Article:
In order to guarantee government funding in preschool education, when making "the Goal Responsibility Book" at the beginning of every year, the first-level people's city/county governments of Suzhou always lists preschool education in the government-working-plan. Setting preschool education as an independent item, the government raises the funds uniformly. Finally, some special persons are made responsible for carrying out the projects. When the leader departments at the upper level carry out the examination of the village/town's work at the end of each year, they examine the preschool education item listed in the "Goal Responsibility Book," and pursue the responsibility of persons in charge for any work that did not meet qualifications.

2. Rational cost sharing and standardizing private kindergartens

In order to make preschool education the kind of social welfare service that all families can enjoy, all levels of governments are engaged in policy-making and guarantee the high-quality and low-cost pre-school education resources of Suzhou. As for the enrollment expense, the government and family bear the education cost together. The present fee standard for Suzhou kindergartens was set according to "the special report on the average cost of raising kindergarteners" in the first half of 2006, which was headed by the educational department with the participation by the industry and commerce department and the finance department. The new fee standard is slightly lower than that in Nanjing and equal to that in Wuxi, Changzhou and Zhenjiang, which is entirely based on the principle of cost calculation and rational sharing. Taking the model kindergartens at the city/provincial level in Suzhou as the example, the average cost of raising a kindergartener is 750 Yuan/month. Parents bear 480 Yuan, accounting for 64% of the education cost, and the government bears 36%. Taking the model kindergartens at the city/provincial level in Zhangjiagang as another example, the average cost of raising a kindergartener is 490 Yuan/month. Parents bear 200 Yuan, accounting for 41% of the education cost, and the government bears 59%.

The part to be borne by the government is derived from fiscal allocation, which is directly allocated to kindergartens for projects and personnel wages. On the other hand, it is indirectly allocated by reducing the enrollment expenses of low income family children or giving the city staff partial allowances for their children's enrollments.

The Sufuban [2006] No.65 File issued by Suzhou People's Government in 2006 stipulated that the city staff (conforming to the Family Planning Policy, and having a registered permanent address in Suzhou) can obtain 200 Yuan/month for child care and management fees in kindergarten. In addition, the present kindergarten charge policy of Suzhou does not involve the issues of transient students or school selecting, and the enrollment fee is same for all of children, fully embodying the welfare and equality of preschool education.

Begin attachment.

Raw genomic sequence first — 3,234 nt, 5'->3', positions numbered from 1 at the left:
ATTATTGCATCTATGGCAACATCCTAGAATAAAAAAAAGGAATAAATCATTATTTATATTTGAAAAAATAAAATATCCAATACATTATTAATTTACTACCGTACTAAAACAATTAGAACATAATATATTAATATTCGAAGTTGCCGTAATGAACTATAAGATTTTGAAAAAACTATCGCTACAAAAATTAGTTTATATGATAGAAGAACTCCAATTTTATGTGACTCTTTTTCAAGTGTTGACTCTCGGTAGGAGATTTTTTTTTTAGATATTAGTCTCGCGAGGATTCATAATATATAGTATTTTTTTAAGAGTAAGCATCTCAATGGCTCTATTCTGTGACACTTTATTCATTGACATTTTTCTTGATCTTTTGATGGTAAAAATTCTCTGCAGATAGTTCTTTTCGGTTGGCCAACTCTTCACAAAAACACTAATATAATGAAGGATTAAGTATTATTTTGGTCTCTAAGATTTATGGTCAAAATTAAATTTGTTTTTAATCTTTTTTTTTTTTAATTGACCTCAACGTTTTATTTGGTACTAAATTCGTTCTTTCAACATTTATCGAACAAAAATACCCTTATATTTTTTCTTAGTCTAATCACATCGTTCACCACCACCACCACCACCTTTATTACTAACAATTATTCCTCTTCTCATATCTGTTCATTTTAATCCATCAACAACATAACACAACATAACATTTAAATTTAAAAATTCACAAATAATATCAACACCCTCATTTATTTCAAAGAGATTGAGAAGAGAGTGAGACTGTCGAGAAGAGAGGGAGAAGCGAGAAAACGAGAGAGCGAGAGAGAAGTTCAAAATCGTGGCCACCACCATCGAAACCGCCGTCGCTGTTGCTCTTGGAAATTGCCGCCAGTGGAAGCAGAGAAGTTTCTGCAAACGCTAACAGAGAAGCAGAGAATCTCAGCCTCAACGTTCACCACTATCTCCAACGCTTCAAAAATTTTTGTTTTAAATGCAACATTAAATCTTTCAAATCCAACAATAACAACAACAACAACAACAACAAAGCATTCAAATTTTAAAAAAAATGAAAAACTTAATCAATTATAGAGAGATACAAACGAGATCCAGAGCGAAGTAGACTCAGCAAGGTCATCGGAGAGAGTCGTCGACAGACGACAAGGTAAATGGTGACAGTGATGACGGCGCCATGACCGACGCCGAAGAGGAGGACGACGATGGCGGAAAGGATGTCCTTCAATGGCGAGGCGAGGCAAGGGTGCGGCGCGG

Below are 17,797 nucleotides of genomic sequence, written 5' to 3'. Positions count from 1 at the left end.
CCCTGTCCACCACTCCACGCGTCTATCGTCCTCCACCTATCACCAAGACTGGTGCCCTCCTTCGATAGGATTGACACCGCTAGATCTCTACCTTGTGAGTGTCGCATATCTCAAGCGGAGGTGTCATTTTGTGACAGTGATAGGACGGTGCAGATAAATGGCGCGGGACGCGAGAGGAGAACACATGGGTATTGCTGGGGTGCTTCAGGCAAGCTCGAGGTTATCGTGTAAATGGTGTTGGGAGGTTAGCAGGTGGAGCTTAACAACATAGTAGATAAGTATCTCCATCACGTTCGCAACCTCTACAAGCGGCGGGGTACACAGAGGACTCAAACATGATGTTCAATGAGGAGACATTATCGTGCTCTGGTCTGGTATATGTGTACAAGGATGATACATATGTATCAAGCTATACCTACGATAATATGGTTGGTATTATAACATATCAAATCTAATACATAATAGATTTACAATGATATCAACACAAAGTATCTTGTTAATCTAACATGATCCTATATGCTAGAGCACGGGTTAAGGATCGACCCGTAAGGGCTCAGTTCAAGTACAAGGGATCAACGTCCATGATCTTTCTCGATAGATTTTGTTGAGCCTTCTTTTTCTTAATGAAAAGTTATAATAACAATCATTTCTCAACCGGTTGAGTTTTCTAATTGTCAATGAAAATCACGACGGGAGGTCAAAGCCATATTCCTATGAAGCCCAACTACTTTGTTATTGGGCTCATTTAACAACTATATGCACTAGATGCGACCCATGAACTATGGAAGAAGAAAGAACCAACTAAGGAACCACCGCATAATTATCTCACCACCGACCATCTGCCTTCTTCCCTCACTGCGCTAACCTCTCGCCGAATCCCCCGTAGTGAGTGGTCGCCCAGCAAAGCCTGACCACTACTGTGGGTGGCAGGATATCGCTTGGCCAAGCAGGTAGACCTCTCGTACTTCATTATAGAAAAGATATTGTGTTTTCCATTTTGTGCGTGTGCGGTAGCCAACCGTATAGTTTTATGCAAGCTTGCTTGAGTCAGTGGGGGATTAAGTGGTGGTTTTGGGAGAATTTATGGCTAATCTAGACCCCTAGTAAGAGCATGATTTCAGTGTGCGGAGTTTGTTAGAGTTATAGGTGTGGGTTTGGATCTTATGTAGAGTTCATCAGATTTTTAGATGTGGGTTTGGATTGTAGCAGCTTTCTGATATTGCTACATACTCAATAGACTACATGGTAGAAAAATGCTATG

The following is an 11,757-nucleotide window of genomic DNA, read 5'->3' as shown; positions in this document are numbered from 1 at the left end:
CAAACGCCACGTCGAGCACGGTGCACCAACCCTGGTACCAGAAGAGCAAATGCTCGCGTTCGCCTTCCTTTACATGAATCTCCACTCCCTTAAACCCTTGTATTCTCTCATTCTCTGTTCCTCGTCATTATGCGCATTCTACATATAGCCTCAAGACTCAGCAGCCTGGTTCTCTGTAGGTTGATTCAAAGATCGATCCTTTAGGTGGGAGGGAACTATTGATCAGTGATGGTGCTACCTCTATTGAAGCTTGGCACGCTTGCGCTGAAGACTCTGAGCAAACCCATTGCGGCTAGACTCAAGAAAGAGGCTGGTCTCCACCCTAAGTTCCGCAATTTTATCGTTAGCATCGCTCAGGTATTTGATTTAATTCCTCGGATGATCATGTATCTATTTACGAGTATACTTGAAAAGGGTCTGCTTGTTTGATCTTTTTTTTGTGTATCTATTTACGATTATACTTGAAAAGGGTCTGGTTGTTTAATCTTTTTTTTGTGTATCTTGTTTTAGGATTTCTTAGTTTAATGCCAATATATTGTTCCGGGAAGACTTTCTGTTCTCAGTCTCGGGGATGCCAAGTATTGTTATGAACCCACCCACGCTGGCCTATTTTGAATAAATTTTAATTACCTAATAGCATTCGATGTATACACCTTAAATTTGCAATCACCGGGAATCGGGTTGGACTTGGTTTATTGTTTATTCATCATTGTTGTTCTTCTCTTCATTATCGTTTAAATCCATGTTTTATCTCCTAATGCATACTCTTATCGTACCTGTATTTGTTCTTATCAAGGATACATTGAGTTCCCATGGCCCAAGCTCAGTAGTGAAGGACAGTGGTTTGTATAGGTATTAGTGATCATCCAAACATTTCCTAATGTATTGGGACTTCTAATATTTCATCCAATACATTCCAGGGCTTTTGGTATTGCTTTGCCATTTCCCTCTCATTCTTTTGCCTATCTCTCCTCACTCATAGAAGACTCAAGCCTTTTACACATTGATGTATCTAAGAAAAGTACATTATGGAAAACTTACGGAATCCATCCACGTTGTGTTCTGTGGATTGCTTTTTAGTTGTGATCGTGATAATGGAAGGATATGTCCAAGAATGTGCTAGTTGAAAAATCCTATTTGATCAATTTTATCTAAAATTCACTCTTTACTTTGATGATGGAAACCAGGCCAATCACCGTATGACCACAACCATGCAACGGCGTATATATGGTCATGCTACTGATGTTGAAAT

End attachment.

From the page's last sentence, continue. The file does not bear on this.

Private kindergartens emerged to compensate for the lack of public kindergartens. In order to guarantee that parents of private kindergarteners can similarly enjoy government subsidies, all levels of governments have implemented a series of related policies based on continual practices. For example: 1. Waive the building and land rent. Some kindergartens in residential areas are authorized to enter the private-kindergarten market through open auctions. In order to reduce the cost of private education and support it, some local governments have a preferential policy of waiving 3 years' rent on the condition that good service is provided to parents in the residential area, and a high-quality kindergarten is established in three years. 2. Define the service range. In order to guarantee the benefits of parents living in residential areas, some cities/districts have stipulated in detail in the contract that the range of services and the fee standard should conform to that of public kindergartens. When the children in residential areas and those in kindergarten account for certain ratio, the government will reduce or waive the rent to subsidize the private kindergartens. 3. Guarantee teachers' salary and benefits. In order to guarantee the benefits of teachers working in private kindergartens, some cities/districts stipulate that each street must allocate 200 Yuan/child to kindergartens to keep the wages of kindergarten teachers increasing every year; A requirement that their wages should be in line with those of teachers in local public-kindergartens is imposed upon the bidders of kindergartens in residential areas. The minimum wage for teachers in rural non-public kindergartens has been established, and the insurance issues have also been gradually solved. Furthermore, many villages and towns have set a special wage standard for teachers of non-public village kindergartens to take examinations to obtain the teacher qualification to enable them to receive the same economic treatment as teachers of public kindergartens.